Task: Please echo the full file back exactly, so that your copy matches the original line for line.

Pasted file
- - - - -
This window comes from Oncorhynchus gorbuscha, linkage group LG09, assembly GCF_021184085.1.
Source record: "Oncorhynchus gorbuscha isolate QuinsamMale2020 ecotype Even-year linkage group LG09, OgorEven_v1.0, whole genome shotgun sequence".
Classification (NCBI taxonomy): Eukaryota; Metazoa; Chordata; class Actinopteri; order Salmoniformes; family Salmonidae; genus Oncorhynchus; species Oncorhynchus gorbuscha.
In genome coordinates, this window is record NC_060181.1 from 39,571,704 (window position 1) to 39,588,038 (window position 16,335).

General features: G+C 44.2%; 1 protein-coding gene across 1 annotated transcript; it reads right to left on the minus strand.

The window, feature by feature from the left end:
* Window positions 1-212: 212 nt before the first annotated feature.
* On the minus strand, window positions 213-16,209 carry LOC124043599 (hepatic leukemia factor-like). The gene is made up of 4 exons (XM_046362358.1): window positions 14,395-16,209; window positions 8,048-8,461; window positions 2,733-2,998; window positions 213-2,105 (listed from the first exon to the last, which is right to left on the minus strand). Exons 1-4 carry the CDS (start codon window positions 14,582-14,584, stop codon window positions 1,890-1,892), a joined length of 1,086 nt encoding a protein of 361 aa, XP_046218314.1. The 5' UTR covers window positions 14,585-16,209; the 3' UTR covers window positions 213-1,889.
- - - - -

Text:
This window comes from Oncorhynchus gorbuscha, linkage group LG09, assembly GCF_021184085.1.
Source record: "Oncorhynchus gorbuscha isolate QuinsamMale2020 ecotype Even-year linkage group LG09, OgorEven_v1.0, whole genome shotgun sequence".
Classification (NCBI taxonomy): Eukaryota; Metazoa; Chordata; class Actinopteri; order Salmoniformes; family Salmonidae; genus Oncorhynchus; species Oncorhynchus gorbuscha.
In genome coordinates, this window is record NC_060181.1 from 39,571,704 (window position 1) to 39,588,038 (window position 16,335).

General features: G+C 44.2%; 1 protein-coding gene across 1 annotated transcript; it reads right to left on the minus strand.

The window, feature by feature from the left end:
* Window positions 1-212: 212 nt before the first annotated feature.
* On the minus strand, window positions 213-16,209 carry LOC124043599 (hepatic leukemia factor-like). The gene is made up of 4 exons (XM_046362358.1): window positions 14,395-16,209; window positions 8,048-8,461; window positions 2,733-2,998; window positions 213-2,105 (listed from the first exon to the last, which is right to left on the minus strand). Exons 1-4 carry the CDS (start codon window positions 14,582-14,584, stop codon window positions 1,890-1,892), a joined length of 1,086 nt encoding a protein of 361 aa, XP_046218314.1. The 5' UTR covers window positions 14,585-16,209; the 3' UTR covers window positions 213-1,889.